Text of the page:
mount /dev/mapper/var /mnt/var
cryptsetup luksFormat -v -s 512 /dev/vg_system/lv_home /etc/luks-keys/home
cryptsetup -d /etc/luks-keys/home open --type luks /dev/vg_system/lv_home home
mkfs.ext4 /dev/mapper/home
mkdir /mnt/home
mount /dev/mapper/home /home

IMPORTANT Don’t forget to copy the key and set up crypttab later!

Prepare the boot partition

Overwrite the partition, create a filesystem on it and mount it:

dd if=/dev/zero of=/dev/sda2 bs=1M
mkfs.ext4 /dev/sda2
mkdir /mnt/boot
mount /dev/sda2 /mnt/boot

For the EFI partition:

dd if=/dev/zero of=/dev/sda1 bs=1M
mkfs.msdos -F 32 /dev/sda1
mkdir /mnt/boot/efi
mount /dev/sda1 /mnt/boot/efi

Install the base system

First edit the mirrorlist in /etc/pacman.d/mirrorlist and put your preferred mirror on top. You can use the Mirrorlist Generator to generate an updated mirrorlist for your country. As the edited list will be moved to the new system it does make sense to edit it.
Then install the base system by

pacstrap -i /mnt base

Create fstab

First generate an fstab file:

genfstab -p /mnt >> /mnt/etc/fstab

Have a look at it using the editor of your choice to make sure it is correct. As stated here you will want to add the discard option to support TRIM on SSDs.

Copy the LUKS-keys

created before to new system and change root into the new system:

mkdir -m 700 /mnt/etc/luks-keys
cp /etc/luks-keys/var /mnt/etc/luks-keys/var
cp /etc/luks-keys/home /mnt/etc/luks-keys/home
arch-chroot /mnt /bin/bash

Set the hostname

echo computer_name > /etc/hostname

using the name of your computer of course.

Set your timezone

by linking the respective file:

ln -sf /usr/share/zoneinfo/Europe/Berlin /etc/localtime

Generate the locales

Open up /etc/locale.gen and uncomment all the locales you might need. Generate the locales using


Set your locale preferences to /etc/locale.conf

echo LANG=de_DE.UTF-8 > /etc/locale.conf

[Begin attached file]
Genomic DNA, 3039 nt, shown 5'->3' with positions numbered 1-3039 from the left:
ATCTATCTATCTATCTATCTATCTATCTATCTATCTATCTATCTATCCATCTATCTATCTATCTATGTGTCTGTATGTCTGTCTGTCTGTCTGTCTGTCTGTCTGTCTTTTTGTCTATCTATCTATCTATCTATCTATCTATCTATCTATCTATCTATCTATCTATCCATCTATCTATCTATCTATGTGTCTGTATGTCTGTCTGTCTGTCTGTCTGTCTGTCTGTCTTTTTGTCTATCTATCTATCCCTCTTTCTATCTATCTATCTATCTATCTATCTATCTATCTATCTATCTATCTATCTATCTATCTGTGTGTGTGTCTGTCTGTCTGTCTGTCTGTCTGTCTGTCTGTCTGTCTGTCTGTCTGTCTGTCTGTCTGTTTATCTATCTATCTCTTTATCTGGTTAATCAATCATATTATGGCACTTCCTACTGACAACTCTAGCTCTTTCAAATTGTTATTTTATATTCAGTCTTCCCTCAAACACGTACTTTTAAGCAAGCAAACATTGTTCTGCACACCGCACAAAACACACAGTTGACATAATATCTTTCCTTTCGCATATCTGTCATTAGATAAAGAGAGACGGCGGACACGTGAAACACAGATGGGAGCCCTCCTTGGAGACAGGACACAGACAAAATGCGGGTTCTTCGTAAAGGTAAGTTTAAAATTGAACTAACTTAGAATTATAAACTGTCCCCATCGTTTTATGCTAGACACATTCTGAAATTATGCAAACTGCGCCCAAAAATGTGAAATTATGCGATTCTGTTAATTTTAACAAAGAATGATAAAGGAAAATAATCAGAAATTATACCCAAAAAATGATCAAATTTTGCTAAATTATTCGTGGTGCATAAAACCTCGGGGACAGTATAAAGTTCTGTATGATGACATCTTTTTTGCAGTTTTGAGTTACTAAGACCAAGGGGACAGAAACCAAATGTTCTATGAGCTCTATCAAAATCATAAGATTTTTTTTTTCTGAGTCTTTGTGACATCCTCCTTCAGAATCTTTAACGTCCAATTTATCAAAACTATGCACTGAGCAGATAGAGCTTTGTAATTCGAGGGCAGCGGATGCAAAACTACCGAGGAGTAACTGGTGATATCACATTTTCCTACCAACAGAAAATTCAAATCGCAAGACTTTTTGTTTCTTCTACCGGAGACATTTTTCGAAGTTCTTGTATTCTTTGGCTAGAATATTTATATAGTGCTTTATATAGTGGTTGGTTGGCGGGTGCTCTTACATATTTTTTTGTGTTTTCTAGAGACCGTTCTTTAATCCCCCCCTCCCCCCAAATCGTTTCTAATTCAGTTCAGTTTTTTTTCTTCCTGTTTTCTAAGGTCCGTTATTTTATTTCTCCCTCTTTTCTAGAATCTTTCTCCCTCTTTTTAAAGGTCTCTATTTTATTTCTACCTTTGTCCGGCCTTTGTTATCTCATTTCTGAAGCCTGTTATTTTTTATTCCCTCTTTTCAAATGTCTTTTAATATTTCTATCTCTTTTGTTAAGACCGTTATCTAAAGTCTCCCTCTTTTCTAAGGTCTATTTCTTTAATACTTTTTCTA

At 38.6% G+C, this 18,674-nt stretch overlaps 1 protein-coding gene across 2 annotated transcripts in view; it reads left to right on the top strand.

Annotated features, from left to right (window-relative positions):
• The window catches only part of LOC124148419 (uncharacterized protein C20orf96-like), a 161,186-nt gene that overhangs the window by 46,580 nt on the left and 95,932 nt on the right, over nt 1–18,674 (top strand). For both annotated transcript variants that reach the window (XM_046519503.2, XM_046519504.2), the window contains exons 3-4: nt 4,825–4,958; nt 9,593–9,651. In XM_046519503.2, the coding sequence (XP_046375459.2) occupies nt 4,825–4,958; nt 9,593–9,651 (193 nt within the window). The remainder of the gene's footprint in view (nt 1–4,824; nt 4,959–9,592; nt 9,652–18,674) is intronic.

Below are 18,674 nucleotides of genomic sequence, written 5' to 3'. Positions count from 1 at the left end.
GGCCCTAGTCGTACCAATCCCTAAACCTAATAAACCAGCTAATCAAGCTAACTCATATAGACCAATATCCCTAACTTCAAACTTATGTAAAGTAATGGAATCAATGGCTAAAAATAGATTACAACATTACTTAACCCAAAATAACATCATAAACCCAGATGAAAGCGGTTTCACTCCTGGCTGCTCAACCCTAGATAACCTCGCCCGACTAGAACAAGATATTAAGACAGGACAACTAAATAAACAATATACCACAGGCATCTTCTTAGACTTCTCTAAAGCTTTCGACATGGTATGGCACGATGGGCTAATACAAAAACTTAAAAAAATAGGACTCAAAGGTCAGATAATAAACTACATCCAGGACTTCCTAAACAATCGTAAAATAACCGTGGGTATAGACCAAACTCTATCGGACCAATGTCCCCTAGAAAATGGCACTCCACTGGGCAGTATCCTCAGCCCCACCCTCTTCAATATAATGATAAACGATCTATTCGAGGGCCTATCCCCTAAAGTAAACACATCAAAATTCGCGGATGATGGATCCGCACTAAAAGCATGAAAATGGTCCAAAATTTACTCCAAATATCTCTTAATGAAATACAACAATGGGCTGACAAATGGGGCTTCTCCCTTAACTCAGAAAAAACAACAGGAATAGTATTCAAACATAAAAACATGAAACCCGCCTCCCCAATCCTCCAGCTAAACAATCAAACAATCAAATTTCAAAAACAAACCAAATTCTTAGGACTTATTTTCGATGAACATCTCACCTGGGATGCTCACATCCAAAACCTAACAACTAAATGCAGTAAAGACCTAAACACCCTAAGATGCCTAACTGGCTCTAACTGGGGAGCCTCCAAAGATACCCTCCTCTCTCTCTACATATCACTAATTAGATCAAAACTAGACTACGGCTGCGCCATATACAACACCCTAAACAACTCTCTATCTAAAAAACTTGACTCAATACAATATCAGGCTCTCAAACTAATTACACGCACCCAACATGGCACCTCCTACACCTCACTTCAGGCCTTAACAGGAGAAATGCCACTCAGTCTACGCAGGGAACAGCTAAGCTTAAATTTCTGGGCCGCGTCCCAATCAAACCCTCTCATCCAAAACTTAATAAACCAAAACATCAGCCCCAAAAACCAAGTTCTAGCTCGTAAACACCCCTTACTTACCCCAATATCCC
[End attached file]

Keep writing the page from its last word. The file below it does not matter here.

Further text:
As keyboard, console font and network seem to be working out of the box I’ll just leave to that for the moment.

Configure mkinitcpio

This will again be little bit of work to get decryption running during boot.
Edit /etc/mkinitcpio.conf Make sure the line setting HOOKS contains the following (among others):

HOOKS =" ... block keymap keyboard encrypt lvm2 ... shutdown"

It’s important to load keymap and keyboard before encryption especially if for not using a US keymap. You should also define


in /etc/mkinitcpio.conf. shutdown is needed to unmount your /var partition as systemd cannot do this while writing its own shutdown log.
Then create the initial ram disk:

mkinitcpio -p linux

Finish setting up encryption

In order to get encrypted /var, home and swap working we still need to set up crypttab.
First add a swap partition to /etc/fstab by adding a line like this to the end of the file

/dev/mapper/swap        none    swap            sw              0       0

Adding the following line to /etc/crypttab will ensure that swap will be re-encrypted on each boot:

swap	/dev/vg_system/lv_swap	/dev/urandom	swap,cipher=aes-xts-plain64,size=256

The volumes for /var and /home are already in /etc/fstab so we just need to ensure they’re gett decrypted on boot. So add

var	/dev/vg_system/lv_var   /etc/luks-keys/var
home	/dev/vg_system/lv_home   /etc/luks-keys/home

to /etc/crypttab.
Encryption almost done. Only thing missing is a bootloader that also needs to be configured to work with encryption. I’ll be using grub

Install bootloader

pacman -S grub efibootmgr

so I need to edit /etc/default/grub. Make sure the grub kernel parameters look like this

GRUB_CMDLINE_LINUX="cryptdevice=/dev/vg_system/lv_root:cryptoroot root=/dev/mapper/cryptoroot"

You might also want to set language and keymap:

GRUB_CMDLINE_LINUX_DEFAULT="quiet lang=de locale=de_DE.UTF-8"

Now install grub to the harddisk:

grub-install --target=x86_64-efi --efi-directory=/boot/efi --bootloader-id=grub --recheck

Configure grub

Automatically generate the general configuration files for grub:

grub-mkconfig -o /boot/efi/EFI/grub/grub.cfg

Finish setup and prepare for reboot

Finally set a password for root:


and exit the changeroot environment


Unmount all the disks and reboot:

umount /mnt/boot/efi
umount /mnt/{boot,var,home}

After reboot

After reboot I had to start and enable a network service and decided to use dhcpcd. There ar other choices like systemd-networkd as well.

systemctl enable dhcpcd
systemctl start dhcpcd

A graphical user interface is of course still missing. But that’s a different story.